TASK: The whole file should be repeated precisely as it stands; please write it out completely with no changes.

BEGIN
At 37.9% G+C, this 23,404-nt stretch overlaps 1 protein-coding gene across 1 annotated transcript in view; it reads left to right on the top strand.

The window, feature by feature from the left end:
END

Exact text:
At 37.9% G+C, this 23,404-nt stretch overlaps 1 protein-coding gene across 1 annotated transcript in view; it reads left to right on the top strand.

The window, feature by feature from the left end: